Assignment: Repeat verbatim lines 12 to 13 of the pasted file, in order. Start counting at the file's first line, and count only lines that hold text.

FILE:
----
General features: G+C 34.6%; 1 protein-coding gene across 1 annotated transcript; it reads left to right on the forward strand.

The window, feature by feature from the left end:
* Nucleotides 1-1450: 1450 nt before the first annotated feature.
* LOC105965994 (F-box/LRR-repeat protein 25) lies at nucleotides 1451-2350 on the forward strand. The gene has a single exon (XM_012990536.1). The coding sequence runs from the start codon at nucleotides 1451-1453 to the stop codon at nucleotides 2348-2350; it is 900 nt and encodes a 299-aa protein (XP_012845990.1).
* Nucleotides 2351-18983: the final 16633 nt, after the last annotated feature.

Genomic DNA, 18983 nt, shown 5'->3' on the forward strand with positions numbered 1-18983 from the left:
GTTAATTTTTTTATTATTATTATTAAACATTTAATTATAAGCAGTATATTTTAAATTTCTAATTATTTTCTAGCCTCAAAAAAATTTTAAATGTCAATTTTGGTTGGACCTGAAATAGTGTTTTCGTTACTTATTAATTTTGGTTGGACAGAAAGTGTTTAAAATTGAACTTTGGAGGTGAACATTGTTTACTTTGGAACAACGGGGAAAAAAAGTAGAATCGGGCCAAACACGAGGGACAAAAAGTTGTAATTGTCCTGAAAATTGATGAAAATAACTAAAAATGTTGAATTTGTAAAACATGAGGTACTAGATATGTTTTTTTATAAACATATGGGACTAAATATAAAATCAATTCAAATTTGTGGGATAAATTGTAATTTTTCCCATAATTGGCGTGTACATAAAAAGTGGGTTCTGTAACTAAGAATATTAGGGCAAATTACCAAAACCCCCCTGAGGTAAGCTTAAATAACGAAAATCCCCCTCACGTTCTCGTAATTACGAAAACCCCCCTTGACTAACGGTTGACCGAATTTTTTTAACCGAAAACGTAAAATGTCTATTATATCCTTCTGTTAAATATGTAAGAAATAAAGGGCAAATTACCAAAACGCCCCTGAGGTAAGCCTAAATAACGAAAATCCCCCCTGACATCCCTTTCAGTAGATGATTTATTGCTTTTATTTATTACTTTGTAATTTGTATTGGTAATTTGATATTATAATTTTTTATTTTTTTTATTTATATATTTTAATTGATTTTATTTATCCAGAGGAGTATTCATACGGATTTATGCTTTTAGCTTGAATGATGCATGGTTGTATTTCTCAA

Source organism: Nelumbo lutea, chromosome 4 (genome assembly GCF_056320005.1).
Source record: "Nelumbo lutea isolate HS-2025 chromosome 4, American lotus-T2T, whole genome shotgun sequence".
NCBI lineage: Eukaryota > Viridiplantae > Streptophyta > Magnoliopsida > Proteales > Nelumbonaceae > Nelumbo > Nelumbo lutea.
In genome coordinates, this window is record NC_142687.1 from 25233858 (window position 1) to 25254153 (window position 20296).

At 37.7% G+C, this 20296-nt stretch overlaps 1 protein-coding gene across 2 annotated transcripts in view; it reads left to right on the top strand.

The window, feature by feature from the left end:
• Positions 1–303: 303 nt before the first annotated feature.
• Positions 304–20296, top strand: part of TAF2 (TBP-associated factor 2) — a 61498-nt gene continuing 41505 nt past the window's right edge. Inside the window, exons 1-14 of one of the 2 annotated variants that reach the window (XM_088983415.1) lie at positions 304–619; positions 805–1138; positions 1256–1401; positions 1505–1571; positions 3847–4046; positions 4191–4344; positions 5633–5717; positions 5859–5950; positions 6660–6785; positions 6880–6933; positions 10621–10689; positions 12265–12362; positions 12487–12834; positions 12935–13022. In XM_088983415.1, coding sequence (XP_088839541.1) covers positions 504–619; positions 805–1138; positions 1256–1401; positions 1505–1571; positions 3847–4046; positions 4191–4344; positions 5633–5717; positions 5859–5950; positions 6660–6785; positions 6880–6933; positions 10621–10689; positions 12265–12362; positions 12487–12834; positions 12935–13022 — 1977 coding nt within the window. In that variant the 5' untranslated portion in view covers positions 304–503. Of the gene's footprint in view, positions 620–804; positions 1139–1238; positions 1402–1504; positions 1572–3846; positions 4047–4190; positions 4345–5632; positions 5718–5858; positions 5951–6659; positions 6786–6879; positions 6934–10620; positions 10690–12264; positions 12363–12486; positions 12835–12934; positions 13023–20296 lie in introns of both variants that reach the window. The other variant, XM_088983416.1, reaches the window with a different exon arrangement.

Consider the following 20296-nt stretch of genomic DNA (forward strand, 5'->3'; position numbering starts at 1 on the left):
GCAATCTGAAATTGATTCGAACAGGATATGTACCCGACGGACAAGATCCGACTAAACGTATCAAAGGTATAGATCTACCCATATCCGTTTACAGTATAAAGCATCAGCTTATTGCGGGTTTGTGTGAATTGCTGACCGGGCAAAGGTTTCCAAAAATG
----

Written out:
At 37.7% G+C, this 20296-nt stretch overlaps 1 protein-coding gene across 2 annotated transcripts in view; it reads left to right on the top strand.

The window, feature by feature from the left end: